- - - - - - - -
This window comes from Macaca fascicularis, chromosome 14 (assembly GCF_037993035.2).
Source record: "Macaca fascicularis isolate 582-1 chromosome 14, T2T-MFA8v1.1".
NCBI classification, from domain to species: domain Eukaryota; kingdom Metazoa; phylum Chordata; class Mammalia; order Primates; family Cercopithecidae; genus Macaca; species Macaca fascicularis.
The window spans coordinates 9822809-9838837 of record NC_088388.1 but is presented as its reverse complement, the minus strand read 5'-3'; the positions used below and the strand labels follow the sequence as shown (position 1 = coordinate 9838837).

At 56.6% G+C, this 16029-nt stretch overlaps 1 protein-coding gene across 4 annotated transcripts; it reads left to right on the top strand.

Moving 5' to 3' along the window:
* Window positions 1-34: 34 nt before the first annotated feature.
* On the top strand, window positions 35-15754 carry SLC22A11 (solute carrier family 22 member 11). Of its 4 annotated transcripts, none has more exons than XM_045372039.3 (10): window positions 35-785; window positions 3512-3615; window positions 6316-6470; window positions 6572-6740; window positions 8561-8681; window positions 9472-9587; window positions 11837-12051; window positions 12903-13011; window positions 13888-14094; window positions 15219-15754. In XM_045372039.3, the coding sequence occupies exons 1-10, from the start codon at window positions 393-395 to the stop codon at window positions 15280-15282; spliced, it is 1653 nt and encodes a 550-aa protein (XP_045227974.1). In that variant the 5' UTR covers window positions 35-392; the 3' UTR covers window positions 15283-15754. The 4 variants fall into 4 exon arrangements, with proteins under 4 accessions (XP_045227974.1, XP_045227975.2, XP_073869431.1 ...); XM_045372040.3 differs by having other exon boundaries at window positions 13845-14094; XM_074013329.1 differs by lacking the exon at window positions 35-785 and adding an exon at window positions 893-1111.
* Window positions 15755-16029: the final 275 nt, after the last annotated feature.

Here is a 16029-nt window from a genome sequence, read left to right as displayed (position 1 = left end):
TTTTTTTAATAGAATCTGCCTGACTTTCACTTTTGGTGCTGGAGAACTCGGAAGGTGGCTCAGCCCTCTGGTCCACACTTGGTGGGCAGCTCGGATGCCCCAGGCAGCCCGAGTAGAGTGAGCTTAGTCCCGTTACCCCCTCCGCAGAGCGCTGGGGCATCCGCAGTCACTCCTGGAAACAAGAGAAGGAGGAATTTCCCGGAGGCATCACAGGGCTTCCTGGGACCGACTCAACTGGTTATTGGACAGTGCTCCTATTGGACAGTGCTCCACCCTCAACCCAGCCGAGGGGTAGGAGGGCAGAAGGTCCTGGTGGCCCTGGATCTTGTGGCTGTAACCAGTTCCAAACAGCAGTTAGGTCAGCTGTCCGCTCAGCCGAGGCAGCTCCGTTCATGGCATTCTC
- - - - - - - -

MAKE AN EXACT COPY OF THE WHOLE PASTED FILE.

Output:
This window comes from Macaca fascicularis, chromosome 14 (assembly GCF_037993035.2).
Source record: "Macaca fascicularis isolate 582-1 chromosome 14, T2T-MFA8v1.1".
NCBI classification, from domain to species: domain Eukaryota; kingdom Metazoa; phylum Chordata; class Mammalia; order Primates; family Cercopithecidae; genus Macaca; species Macaca fascicularis.
The window spans coordinates 9822809-9838837 of record NC_088388.1 but is presented as its reverse complement, the minus strand read 5'-3'; the positions used below and the strand labels follow the sequence as shown (position 1 = coordinate 9838837).

At 56.6% G+C, this 16029-nt stretch overlaps 1 protein-coding gene across 4 annotated transcripts; it reads left to right on the top strand.

Moving 5' to 3' along the window:
* Window positions 1-34: 34 nt before the first annotated feature.
* On the top strand, window positions 35-15754 carry SLC22A11 (solute carrier family 22 member 11). Of its 4 annotated transcripts, none has more exons than XM_045372039.3 (10): window positions 35-785; window positions 3512-3615; window positions 6316-6470; window positions 6572-6740; window positions 8561-8681; window positions 9472-9587; window positions 11837-12051; window positions 12903-13011; window positions 13888-14094; window positions 15219-15754. In XM_045372039.3, the coding sequence occupies exons 1-10, from the start codon at window positions 393-395 to the stop codon at window positions 15280-15282; spliced, it is 1653 nt and encodes a 550-aa protein (XP_045227974.1). In that variant the 5' UTR covers window positions 35-392; the 3' UTR covers window positions 15283-15754. The 4 variants fall into 4 exon arrangements, with proteins under 4 accessions (XP_045227974.1, XP_045227975.2, XP_073869431.1 ...); XM_045372040.3 differs by having other exon boundaries at window positions 13845-14094; XM_074013329.1 differs by lacking the exon at window positions 35-785 and adding an exon at window positions 893-1111.
* Window positions 15755-16029: the final 275 nt, after the last annotated feature.

Here is a 16029-nt window from a genome sequence, read left to right as displayed (position 1 = left end):
TTTTTTTAATAGAATCTGCCTGACTTTCACTTTTGGTGCTGGAGAACTCGGAAGGTGGCTCAGCCCTCTGGTCCACACTTGGTGGGCAGCTCGGATGCCCCAGGCAGCCCGAGTAGAGTGAGCTTAGTCCCGTTACCCCCTCCGCAGAGCGCTGGGGCATCCGCAGTCACTCCTGGAAACAAGAGAAGGAGGAATTTCCCGGAGGCATCACAGGGCTTCCTGGGACCGACTCAACTGGTTATTGGACAGTGCTCCTATTGGACAGTGCTCCACCCTCAACCCAGCCGAGGGGTAGGAGGGCAGAAGGTCCTGGTGGCCCTGGATCTTGTGGCTGTAACCAGTTCCAAACAGCAGTTAGGTCAGCTGTCCGCTCAGCCGAGGCAGCTCCGTTCATGGCATTCTC